Saturday, February 6, 2010
Jemeel Moondoc & Muntu (No Business, Reissues 2010) ****½
Despite its limited number of recordings, the band stayed together for quite a while, with different line-ups, but still with the same rhythm section of William Parker and Rachid Bakr. The band had also some later recordings (New York Live! (1980), The Intrepid Live In Poland (1981), The Athens Concert (1982)), with Roy Campbell Jr. on trumpet. Moondoc kept playing with William Parker until now, in various line-ups and bands.
Although Moondoc clearly is the leader of the band, his main focus seems to be the coherence of the band's sound, rather than just him playing with a rhythm section. The music consists of multi-layered improvisations in which anything could happen,
Muntu Ensemble - First Feeding (1977)
"First Feeding" is possibly the most interesting discovery, with Arthur Williams on trumpet and Mark Hennen on piano, because these two other musicians do not show up in any of the later recordings. The three pieces are anchored in recognizable themes, but are otherwise long improvisational work-outs. Williams' tone on trumpet is warm and wild, Hennen's piano playing is pounding and extravagant, in the Cecil Taylor style. Moondoc gives lots of space to the other musicians in the three pieces, but especially on the long "Theme For Milford (Mr. Body & Soul)", and although is playing is excellent, I really would have wanted to hear him more. But the whole thing would fall to pieces if it wasn't so tightly held together by Parker and Bakr, who conserve the unity of the pieces, even if they let go of the rhythm and tempo once in a while. Both also get their own moment in the spotlight in the second part of the last track. The great thing about the album is its wonderful taste of the seventies: you sense the joy and the enthusiasm of the new musical possibilities that are being opened through free playing. It lacks some of the instrumental discipline we have come to know nowadays even in free playing, but it is so full of expansiveness and musical liberation that it is fun.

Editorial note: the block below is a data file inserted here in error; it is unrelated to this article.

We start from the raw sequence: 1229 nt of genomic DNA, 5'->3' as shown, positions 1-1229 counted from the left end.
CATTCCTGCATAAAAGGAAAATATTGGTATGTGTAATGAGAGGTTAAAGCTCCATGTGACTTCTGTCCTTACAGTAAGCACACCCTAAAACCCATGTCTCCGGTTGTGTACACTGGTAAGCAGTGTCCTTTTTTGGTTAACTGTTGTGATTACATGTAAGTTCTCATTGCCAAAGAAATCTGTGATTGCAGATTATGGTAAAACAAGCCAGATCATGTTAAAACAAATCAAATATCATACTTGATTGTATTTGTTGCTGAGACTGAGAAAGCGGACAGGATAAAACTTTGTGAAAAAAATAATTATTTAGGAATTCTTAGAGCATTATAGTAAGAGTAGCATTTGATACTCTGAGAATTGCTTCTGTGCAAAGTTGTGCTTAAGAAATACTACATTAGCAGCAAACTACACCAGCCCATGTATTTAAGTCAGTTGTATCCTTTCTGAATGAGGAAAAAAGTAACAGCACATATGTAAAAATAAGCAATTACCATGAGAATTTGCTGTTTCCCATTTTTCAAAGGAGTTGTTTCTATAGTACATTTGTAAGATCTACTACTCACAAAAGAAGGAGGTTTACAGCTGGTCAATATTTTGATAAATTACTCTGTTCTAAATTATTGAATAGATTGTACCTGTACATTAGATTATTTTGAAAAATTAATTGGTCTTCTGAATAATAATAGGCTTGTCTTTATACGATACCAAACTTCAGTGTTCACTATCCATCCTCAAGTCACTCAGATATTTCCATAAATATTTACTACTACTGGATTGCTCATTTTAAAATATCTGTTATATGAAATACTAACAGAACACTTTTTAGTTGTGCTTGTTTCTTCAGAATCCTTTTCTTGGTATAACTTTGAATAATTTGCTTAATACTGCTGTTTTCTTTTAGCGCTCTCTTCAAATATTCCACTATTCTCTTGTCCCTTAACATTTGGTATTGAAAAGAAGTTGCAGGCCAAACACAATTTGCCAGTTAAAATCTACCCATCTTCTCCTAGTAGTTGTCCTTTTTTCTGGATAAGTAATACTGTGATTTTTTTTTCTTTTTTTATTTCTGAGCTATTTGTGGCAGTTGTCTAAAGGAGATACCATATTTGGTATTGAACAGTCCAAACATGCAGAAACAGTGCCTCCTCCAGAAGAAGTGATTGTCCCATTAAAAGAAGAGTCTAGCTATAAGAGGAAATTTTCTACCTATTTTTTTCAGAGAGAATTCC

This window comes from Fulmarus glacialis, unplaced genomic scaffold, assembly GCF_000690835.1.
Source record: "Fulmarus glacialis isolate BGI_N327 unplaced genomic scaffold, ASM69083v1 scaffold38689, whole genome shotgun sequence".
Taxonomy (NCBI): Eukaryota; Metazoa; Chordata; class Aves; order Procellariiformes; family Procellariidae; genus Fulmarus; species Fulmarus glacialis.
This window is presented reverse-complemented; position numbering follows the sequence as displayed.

Listen to "Flight (From The Yellow Dog)"
Jemeel Moondoc & Muntu - The Evening Of The Blue Men (1979)
This line-up is possibly the best of the Muntu line-ups, with Moondoc on alto, Roy Campbell Jr. on trumpet, William Parker on bass, and Rashid Bakr on drums. From the book you can learn that pianist Hennen and Moondoc drifted apart musically, that the alto saxophonist wanted more openness in his music. William Parker introduced Roy Campbell to the band, when Arthur Williams could no longer play and tour, like he had introduced Bakr to Moondoc many years before.
The sound quality of this live recording is a little less than on the first album, but the music is stellar. Starting with a long meandering theme, the pieces quickly folds into a free boppish mode, with Moondoc's playing full of confidence, and joy. The interaction with Campbell is fun. In Moondoc's own words about Campbell: "He's got these huge ears, he can hear shit, easily. He not only hears it right away, he can interpret it right away. He can put it right back at you. That was easy, so wonderful". And this chemistry is almost palpable on this album. Campbell goes deep in his ensuing solo, which is followed by a Bakr and a Parker solo, before re-uniting for the theme. The second piece, "Theme For Diane", is a slow and open-ended bluesy piece, which shows Moondoc's sensitive side, a great context for Campbell to let us hear his bell-clear moaning sounds in response: brilliant. Again, to Moondoc's credit, he gives ample space to the entire band, but he ends the piece is one of the saddest modes imagineable.
Listen to "Evening Of The Blue Men"
Muntu - Live At Ali's Alley (1975)
The third album brings a reduced line-up, with Moondoc on alto, Parker on bass, and Bakr on drums. The performance was recorded in Rashied Ali's loft : Ali's Alley, and was never released before. The great thing about the trio format is that we now get the chance to fully appreciate Moondoc's playing. Although free in spirit, you can hear his natural sense of melody and his boppish background. The most incredible thing is his sense of focus: the piece is thirty-six minutes long, but he can carry the entire improvisation without moving too far away from its original concept, which he keeps exploring with varying levels of intensity, sensitivity and power, without falling back on automatisms.
This is a lengthy review, but the CD box is worth it. The music itself is not always of the highest level, because Moondoc is not the great innovator in jazz nor the most incredible sax-player, but the nature of the music, the historical context, and the unbelievable quality and dedication with which No Business offered this music back to the world, make this already now one of the most recommended albums of the year.
Buy from Instantjazz.
Watch a recent performance of Muntu